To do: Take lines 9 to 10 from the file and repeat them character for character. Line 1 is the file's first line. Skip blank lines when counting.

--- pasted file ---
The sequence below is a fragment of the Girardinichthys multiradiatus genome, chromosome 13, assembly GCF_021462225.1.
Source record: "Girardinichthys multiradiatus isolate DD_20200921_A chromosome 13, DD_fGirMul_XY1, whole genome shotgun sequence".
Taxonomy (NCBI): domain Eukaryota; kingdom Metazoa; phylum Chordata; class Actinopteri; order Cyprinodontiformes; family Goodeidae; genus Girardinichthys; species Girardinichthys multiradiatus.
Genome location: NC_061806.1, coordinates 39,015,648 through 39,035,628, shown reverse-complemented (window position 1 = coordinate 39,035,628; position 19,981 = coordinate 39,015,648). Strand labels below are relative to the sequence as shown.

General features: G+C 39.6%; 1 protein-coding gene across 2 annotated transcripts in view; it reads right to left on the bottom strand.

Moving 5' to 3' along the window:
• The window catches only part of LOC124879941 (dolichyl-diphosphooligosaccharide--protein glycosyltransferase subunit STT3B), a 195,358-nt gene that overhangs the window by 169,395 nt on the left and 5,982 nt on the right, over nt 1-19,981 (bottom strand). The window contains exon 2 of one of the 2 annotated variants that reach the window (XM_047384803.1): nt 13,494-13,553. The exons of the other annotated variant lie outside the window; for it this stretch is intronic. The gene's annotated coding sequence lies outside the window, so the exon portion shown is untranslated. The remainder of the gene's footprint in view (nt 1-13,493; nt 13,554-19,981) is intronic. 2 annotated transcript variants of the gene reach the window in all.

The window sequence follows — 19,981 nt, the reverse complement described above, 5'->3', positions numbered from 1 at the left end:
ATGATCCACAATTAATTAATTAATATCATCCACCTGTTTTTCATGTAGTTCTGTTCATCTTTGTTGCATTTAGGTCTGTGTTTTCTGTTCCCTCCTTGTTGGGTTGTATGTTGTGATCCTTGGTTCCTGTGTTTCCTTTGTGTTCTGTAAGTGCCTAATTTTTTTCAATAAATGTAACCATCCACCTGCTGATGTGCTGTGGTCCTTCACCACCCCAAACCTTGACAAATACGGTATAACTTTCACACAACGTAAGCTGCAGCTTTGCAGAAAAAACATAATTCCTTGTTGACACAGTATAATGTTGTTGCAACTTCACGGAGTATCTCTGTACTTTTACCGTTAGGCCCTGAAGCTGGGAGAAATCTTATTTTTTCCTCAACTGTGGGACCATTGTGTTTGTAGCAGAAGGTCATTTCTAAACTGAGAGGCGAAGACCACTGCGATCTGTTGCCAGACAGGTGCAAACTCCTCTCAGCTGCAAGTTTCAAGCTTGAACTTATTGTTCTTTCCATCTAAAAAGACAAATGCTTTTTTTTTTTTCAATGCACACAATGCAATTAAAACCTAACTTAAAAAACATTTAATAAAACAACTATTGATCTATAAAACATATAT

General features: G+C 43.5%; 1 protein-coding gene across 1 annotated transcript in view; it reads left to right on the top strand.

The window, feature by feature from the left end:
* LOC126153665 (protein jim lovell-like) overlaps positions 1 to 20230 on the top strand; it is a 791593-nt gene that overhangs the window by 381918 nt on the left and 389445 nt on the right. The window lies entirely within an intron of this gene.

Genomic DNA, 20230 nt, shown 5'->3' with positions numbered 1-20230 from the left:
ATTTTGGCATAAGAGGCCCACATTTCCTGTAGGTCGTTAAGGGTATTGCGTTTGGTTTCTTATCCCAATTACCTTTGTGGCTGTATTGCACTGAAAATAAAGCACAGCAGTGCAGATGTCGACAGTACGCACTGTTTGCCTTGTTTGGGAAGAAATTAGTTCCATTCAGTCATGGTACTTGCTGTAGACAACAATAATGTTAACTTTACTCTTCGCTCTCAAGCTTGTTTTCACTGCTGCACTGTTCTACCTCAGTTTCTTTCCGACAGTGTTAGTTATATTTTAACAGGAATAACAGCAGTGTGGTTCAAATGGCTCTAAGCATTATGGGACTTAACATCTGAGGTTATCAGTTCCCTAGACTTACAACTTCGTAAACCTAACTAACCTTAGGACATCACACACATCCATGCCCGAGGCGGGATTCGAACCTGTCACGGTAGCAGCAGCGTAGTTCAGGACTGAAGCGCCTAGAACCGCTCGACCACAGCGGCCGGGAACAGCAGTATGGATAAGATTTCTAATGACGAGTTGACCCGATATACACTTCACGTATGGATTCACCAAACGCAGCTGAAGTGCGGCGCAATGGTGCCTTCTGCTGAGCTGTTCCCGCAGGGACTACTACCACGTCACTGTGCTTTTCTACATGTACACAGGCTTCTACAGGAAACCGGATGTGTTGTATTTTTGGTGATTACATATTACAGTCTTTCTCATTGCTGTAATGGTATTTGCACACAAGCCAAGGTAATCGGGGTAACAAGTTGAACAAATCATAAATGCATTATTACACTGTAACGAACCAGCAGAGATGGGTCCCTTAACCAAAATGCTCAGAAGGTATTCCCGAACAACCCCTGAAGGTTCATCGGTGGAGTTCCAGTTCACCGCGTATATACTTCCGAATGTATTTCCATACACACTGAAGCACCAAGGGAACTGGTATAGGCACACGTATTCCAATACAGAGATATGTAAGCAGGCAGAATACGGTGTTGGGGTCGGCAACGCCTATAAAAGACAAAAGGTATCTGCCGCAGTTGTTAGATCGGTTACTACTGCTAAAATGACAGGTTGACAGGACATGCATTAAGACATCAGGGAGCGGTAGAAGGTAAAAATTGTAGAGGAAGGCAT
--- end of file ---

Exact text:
ATGATCCACAATTAATTAATTAATATCATCCACCTGTTTTTCATGTAGTTCTGTTCATCTTTGTTGCATTTAGGTCTGTGTTTTCTGTTCCCTCCTTGTTGGGTTGTATGTTGTGATCCTTGGTTCCTGTGTTTCCTTTGTGTTCTGTAAGTGCCTAATTTTTTTCAATAAATGTAACCATCCACCTGCTGATGTGCTGTGGTCCTTCACCACCCCAAACCTTGACAAATACGGTATAACTTTCACACAACGTAAGCTGCAGCTTTGCAGAAAAAACATAATTCCTTGTTGACACAGTATAATGTTGTTGCAACTTCACGGAGTATCTCTGTACTTTTACCGTTAGGCCCTGAAGCTGGGAGAAATCTTATTTTTTCCTCAACTGTGGGACCATTGTGTTTGTAGCAGAAGGTCATTTCTAAACTGAGAGGCGAAGACCACTGCGATCTGTTGCCAGACAGGTGCAAACTCCTCTCAGCTGCAAGTTTCAAGCTTGAACTTATTGTTCTTTCCATCTAAAAAGACAAATGCTTTTTTTTTTTTCAATGCACACAATGCAATTAAAACCTAACTTAAAAAACATTTAATAAAACAACTATTGATCTATAAAACATATAT

General features: G+C 43.5%; 1 protein-coding gene across 1 annotated transcript in view; it reads left to right on the top strand.